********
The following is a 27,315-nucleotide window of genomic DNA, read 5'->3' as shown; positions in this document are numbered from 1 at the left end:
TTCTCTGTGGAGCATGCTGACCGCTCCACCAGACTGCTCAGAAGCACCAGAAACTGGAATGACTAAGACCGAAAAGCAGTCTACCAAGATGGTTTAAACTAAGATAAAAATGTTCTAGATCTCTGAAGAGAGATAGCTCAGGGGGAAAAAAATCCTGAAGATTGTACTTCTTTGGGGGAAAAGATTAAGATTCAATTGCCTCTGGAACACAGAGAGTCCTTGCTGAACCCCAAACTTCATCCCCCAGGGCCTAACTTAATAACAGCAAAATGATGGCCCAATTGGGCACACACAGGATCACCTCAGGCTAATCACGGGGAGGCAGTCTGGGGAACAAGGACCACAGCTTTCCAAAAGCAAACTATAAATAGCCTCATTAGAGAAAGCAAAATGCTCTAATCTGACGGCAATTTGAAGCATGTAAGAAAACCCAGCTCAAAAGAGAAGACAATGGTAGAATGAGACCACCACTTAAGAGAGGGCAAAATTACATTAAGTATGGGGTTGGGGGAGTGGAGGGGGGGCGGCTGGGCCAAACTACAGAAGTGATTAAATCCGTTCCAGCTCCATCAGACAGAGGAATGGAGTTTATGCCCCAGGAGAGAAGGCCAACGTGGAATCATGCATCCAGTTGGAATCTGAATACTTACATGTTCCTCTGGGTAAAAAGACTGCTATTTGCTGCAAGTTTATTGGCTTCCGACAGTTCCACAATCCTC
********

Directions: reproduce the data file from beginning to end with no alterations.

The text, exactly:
The following is a 27,315-nucleotide window of genomic DNA, read 5'->3' as shown; positions in this document are numbered from 1 at the left end:
TTCTCTGTGGAGCATGCTGACCGCTCCACCAGACTGCTCAGAAGCACCAGAAACTGGAATGACTAAGACCGAAAAGCAGTCTACCAAGATGGTTTAAACTAAGATAAAAATGTTCTAGATCTCTGAAGAGAGATAGCTCAGGGGGAAAAAAATCCTGAAGATTGTACTTCTTTGGGGGAAAAGATTAAGATTCAATTGCCTCTGGAACACAGAGAGTCCTTGCTGAACCCCAAACTTCATCCCCCAGGGCCTAACTTAATAACAGCAAAATGATGGCCCAATTGGGCACACACAGGATCACCTCAGGCTAATCACGGGGAGGCAGTCTGGGGAACAAGGACCACAGCTTTCCAAAAGCAAACTATAAATAGCCTCATTAGAGAAAGCAAAATGCTCTAATCTGACGGCAATTTGAAGCATGTAAGAAAACCCAGCTCAAAAGAGAAGACAATGGTAGAATGAGACCACCACTTAAGAGAGGGCAAAATTACATTAAGTATGGGGTTGGGGGAGTGGAGGGGGGGCGGCTGGGCCAAACTACAGAAGTGATTAAATCCGTTCCAGCTCCATCAGACAGAGGAATGGAGTTTATGCCCCAGGAGAGAAGGCCAACGTGGAATCATGCATCCAGTTGGAATCTGAATACTTACATGTTCCTCTGGGTAAAAAGACTGCTATTTGCTGCAAGTTTATTGGCTTCCGACAGTTCCACAATCCTC